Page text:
The European biofuel industry is spread between two distinct sectors – bioethanol and biodiesel – which do not rely on the same feedstocks to produce fuel.
According to ePURE, the European renewable ethanol association, 5,55 million tonnes of co-products were produced in 2018, of which 4,20 million tonnes were animal feed. The feedstock used by ePURE members to produce European renewable ethanol, for example, was cereals (75%), sugars (21%) and ligno-cellulosic (4%).
In the EU, bioethanol is mainly produced from grains and sugar beet derivatives. Wheat is generally used in northwestern Europe, while corn is favoured in Central Europe and Spain. Sugar beet users include France, Germany and Belgium. Regarding the volume consumed for ethanol production, the required feedstock for the 2018 production (5,81 million liters of bioethanol) is estimated at 11,11 million metric tonnes of cereals and 2,07 million metric tonnes of sugar equivalent (mainly from sugar beets). In other words, this means that only approx 3,8% of total EU cereal production and 1,7% of total sugar beet production was used for energy purposes in 2018.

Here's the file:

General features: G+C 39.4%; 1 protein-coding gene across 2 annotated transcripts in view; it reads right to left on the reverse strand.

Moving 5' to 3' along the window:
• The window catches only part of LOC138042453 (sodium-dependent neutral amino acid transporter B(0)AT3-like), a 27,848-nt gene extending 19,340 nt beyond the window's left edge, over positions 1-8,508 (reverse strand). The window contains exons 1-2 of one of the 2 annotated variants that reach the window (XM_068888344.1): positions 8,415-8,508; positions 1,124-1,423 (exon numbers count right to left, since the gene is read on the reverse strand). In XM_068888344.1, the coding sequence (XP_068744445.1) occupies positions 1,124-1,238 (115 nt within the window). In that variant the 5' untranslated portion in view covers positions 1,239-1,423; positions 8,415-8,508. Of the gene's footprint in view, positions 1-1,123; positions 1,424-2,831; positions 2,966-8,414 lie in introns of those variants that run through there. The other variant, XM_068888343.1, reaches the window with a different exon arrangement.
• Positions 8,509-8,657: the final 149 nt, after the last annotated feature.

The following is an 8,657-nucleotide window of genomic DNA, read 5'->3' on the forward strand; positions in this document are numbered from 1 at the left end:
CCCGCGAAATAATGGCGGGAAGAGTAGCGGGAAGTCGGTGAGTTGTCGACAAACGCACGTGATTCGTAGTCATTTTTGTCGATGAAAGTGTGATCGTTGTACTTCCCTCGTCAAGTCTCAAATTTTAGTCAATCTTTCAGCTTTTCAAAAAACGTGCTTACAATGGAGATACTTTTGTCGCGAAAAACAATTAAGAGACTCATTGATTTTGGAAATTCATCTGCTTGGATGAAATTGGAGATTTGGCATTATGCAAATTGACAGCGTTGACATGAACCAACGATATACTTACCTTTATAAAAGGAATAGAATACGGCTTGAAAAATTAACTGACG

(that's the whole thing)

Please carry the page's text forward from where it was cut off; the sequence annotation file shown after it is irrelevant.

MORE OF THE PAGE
Bioethanol is not only a sustainable source of energy due to its low impact on land use, but its production also provides EU farmers with €6,6 billion in income annually. Contrary to popular belief, it does not compete with other grain use, like food production, and does not have a negative impacts on food prices. The UN Food and Agriculture Organisation and the International Food Policy Research Institute even confirm that biofuels and food production can be mutually supportive.
Biodiesel’s most common feedstock remains rapeseed oil, accounting for 38% of total production in 2018, but its position is decreasing considerably, due to the increasing use of palm oil and recycled vegetable oil/used cooking oil (UCO). Palm oil comes second place in terms of feedstock (27%), followed by used cooking oil and animal fats (17% and 8% of the total biodiesel feedstock, respectively). UCO is the third most-important feedstock, with the Netherlands, the United Kingdom and Germany in the lead. Other sources of biofuel, such as wood, fatty acids or cottonseed oil, are used depending on local/national production.